Amendments to the Finnish rules on foreign investment control have entered into force – widening the scope of mandatory regime

Foreign investment control has become an increasingly hot topic on an EU-wide level and the COVID-19 outbreak has added fuel to the flames. Finland’s current act on foreign investment screening (the Act on the Monitoring of Foreign Corporate Acquisitions (172/2012) entered into force in 2012. The Finnish regime allows the State to monitor and (if key national interests so require) restrict the transfer of influence in key targets to foreign owners. Certain significant amendments to the MFCA entered into force on 11 October 2020.   

The purpose of the amendments is to clarify certain provisions of the MFCA and to supplement the so-called EU Screening Regulation (Regulation (EU) 2019/452 of the European Parliament and of the Council of 19 March 2019 establishing a framework for the screening of foreign direct investments into the Union), which introduces a cooperation mechanism whereby member states and the Commission exchange information about foreign direct investments that have been notified in individual member states. In addition, although the amendments do not in principle extend the scope of the MFCA, they do introduce certain important substantive and procedural changes.

The scope of acquisitions that are subject to mandatory pre-approval widens and remedies may be imposed

From a substantive point of view, there are two main amendments to the MFCA.

Firstly, a new concept of so-called “security sector companies” is introduced, with stricter rules applying to such companies. The purpose of introducing the new concept is to bring acquisitions of such companies within the stricter monitoring requirements that previously have only applied to defense sector companies. In practice, the amendment therefore means that an increased number of acquisitions by foreign owners must be pre-notified to the Finnish authorities going forward.

Up until now, the Finnish regime has in essence distinguished two separate categories of monitored entities: (i) defense sector companies (i.e., companies that produce or supply defense equipment or other products or services important for national defense, or companies producing dual-use goods in Finland) and (ii) companies otherwise considered critical for vital functions in society (so-called “other monitored entities”). Stricter rules apply to the first category – most importantly, mandatory pre-approval is required for acquisitions of defense sector companies. Another important difference between the two categories is that the definition of a “foreign owner” differs; a foreign owner is normally defined as a natural person or a legal entity domiciled outside the EU/EFTA but the interpretation is stricter in respect of defense sector companies, in the case of which a foreign owner essentially is defined as a natural person or a legal entity domiciled outside of Finland.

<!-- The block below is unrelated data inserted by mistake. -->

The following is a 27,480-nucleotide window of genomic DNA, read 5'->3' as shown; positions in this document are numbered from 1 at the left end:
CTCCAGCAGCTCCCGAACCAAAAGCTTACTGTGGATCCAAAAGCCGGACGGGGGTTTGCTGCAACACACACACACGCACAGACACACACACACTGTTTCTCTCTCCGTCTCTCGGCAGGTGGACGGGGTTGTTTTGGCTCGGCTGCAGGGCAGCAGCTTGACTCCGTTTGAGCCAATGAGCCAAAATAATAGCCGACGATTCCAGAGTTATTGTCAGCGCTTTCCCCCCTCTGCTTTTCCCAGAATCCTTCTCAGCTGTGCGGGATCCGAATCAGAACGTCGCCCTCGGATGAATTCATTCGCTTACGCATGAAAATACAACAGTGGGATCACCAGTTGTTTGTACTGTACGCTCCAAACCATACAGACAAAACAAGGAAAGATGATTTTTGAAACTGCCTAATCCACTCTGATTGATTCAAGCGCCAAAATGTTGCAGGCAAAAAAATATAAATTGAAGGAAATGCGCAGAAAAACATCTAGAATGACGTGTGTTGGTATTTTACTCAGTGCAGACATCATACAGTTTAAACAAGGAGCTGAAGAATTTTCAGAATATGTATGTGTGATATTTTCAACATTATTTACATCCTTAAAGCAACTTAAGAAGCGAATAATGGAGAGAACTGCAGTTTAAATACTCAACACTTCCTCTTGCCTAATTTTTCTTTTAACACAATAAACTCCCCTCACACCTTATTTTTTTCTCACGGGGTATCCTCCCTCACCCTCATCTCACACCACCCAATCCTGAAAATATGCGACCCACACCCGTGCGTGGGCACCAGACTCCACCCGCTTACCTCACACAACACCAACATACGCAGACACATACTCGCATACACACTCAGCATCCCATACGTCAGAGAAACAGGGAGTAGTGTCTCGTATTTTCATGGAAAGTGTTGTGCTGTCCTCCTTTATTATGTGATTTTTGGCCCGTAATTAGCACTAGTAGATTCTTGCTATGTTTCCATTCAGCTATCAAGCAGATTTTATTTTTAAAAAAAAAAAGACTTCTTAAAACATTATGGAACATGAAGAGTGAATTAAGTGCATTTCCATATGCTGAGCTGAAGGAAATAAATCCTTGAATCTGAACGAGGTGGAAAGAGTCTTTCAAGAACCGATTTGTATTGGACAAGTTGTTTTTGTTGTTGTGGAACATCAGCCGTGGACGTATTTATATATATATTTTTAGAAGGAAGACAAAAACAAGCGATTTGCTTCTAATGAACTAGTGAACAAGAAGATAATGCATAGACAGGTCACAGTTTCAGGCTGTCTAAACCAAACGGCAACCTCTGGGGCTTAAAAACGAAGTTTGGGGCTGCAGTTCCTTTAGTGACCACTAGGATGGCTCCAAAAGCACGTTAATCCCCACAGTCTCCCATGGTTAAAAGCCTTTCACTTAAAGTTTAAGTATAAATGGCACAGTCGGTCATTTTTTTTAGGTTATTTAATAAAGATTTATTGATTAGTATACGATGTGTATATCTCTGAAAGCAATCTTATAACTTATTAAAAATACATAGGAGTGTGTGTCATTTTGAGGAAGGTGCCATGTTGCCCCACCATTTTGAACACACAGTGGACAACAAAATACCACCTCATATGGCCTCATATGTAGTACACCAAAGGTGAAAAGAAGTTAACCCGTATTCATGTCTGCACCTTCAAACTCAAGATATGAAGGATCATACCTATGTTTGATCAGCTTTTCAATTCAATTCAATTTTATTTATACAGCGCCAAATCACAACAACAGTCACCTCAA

The new category of security sector companies is something of a hybrid between the two old categories; acquisitions of security sector companies are subject to mandatory pre-approval, but a foreign owner is defined as a natural person or a legal entity domiciled outside the EU/EFTA.

Secondly, the authorities will now have the authority to impose remedies. Previously, the authorities have not had powers to do so. Instead, the only alternatives available have been to approve or not approve an acquisition , in which case the acquirer would be obliged to decrease its shareholding to below 10%. Following the amendments to the Act, the Ministry of Economic Affairs and Employment may, when possible, instead impose remedies to safeguard a very important national interest. In principle, any kind of remedies may be imposed, e.g. divestments, reporting obligations, a prohibition on winding down production or an obligation to maintain the company’s headquarters in Finland. However, it is important to note that only remedies to which the parties of the acquisition have agreed may be imposed. The Ministry will also have the authority to impose a conditional fine in the event of non-compliance with the remedies.

From a procedural point of view, the main amendments relate to the entry into force of the EU Screening Regulation. Due to the new cooperation mechanism, the national review period is expected to increase somewhat as the EU Commission and other member states must be informed of notifications made to the Ministry and be given the opportunity to request further information and provide comments. In addition, additional information e.g. about the purchase price and financing arrangements pertaining to the acquisition must from now on be included in the application to the Ministry.

Sweden may also introduce a screening mechanism

The Swedish Government has also proposed tightened rules on foreign investments in activities that are of importance to Sweden’s national security. The suggested amendments would allow the Swedish state to prohibit certain transactions on the grounds of “protective security”. If passed into law, the amendments will enter into force on 1 January 2021.



Ami Paanajärvi